Latest figures from Diabetes UK show the number of UK people with diabetes has soared to 3.8 million and new strategies are needed to boost their confidence and to help overcome feelings of self-blame and to resist the judgement of others.
Professor Jörg Huber, the university's Professor of Health Sciences, together with Dr Jessica Browne at Deakin University in Australia and Mei Lan Fang (University of Northampton) looked at reviews of literature and interviews with diabetes patients that were carried out in Australia by Dr Browne and colleagues. They looked at the causes of stigma and what can be done to address it. Professor Huber currently is also involved in the development of stigma questionnaires and further research on international dimensions of diabetes stigma.
They found the main source of stigma came from blame and shame: "The poorly-informed stereotype that everyone with Type 2 diabetes is overweight and personally responsible for bringing the condition on themselves is both unhelpful and inaccurate. This reflects a drastically over-simplified picture of the causes of the condition.
"Such judgements put the sole focus on physical inactivity and eating too much of the wrong foods. They completely ignore the other important risk factors such as age and inherited genes, the different reasons why people gain weight, and the many reasons why losing weight and staying physically active can be huge challenges – such as global shifts towards cheaper energy-rich foods and hectic lifestyles that involve less physical demanding work."
One 61-year-old woman interviewed said: "There's this message that diabetes is this terrible thing that terrible people get because they do terrible things."
Stigma for people with Type 2 diabetes (whose pancreas doesn't produce enough insulin) can be equally felt by people with Type 1 diabetes (whose pancreas doesn't produce any insulin). They can feel unfairly "tarnished with the same brush". One 51-year-old man said: "With low blood sugars you get blamed as being irresponsible all the time. 'Why didn't you check your sugar levels before you left?' Sometimes perhaps I forgot or I'm ill prepared, but it's not intentional."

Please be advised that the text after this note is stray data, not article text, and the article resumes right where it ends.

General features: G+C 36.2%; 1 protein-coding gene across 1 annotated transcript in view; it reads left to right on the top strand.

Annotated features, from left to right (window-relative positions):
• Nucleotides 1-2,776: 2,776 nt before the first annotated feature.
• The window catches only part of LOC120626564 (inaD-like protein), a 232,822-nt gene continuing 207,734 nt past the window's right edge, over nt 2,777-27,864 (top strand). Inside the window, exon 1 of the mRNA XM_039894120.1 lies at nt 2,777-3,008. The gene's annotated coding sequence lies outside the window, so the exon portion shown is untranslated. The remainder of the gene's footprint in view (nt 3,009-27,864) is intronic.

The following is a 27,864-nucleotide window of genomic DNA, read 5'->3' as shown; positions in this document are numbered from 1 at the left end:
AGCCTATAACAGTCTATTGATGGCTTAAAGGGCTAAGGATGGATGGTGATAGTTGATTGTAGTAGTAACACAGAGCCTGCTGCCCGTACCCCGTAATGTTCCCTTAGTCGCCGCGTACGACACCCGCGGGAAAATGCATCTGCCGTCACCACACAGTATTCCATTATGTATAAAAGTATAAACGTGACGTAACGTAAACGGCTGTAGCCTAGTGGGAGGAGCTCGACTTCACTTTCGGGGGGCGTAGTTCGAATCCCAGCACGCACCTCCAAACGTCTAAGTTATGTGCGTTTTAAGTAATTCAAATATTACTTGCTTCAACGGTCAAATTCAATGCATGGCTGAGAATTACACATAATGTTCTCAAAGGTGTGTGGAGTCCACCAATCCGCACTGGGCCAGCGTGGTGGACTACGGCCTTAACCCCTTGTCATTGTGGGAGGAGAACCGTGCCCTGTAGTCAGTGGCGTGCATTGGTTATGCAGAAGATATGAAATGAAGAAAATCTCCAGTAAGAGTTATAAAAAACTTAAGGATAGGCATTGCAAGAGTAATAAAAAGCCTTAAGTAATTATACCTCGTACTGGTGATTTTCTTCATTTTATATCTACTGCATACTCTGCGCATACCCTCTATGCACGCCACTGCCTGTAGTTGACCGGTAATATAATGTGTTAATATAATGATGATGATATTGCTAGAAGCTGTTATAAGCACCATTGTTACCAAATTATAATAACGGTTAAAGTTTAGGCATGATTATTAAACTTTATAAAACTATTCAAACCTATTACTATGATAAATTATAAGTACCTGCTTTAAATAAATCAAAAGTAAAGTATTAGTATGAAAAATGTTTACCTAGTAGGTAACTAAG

There is also the problem of unwanted pity: "Many people with diabetes want their families, friends, employers and colleagues to understand that diabetes is not a death sentence and having the condition doesn't generally make them sickly, weak or limit their opportunities in life."
Some people with diabetes suffer anxiety about managing their condition in public view – people who test their blood glucose or inject insulin have reported being suspected of using drugs. The media, researchers said, contributed to the stigma by oversimplifying reports.
"One of the most devastating consequences of stigma can be rules, policies and procedures that restrict someone's freedom or lead them to feel excluded or discriminating against – taking part in school or social activities, applying for or holding a job or driving licence, taking a flight or obtaining insurance.
"Stigma and discrimination in the workplace or in personal or romantic relationships can be a particular concern … it can lead to anxiety, frustration, depression, reduced confidence or low self-esteem."
Researchers called for better education about diabetes, from blogs to headlines, to "bust the myths that surround the condition, and improve understanding and acceptance among employers, teachers and the general public.
"In addition, strategies that help people with diabetes to feel confident in themselves and empowered in the strengths and inevitable limitations of their self-care will help them overcome potential feelings of guilt or self blame and resist the judgement of others."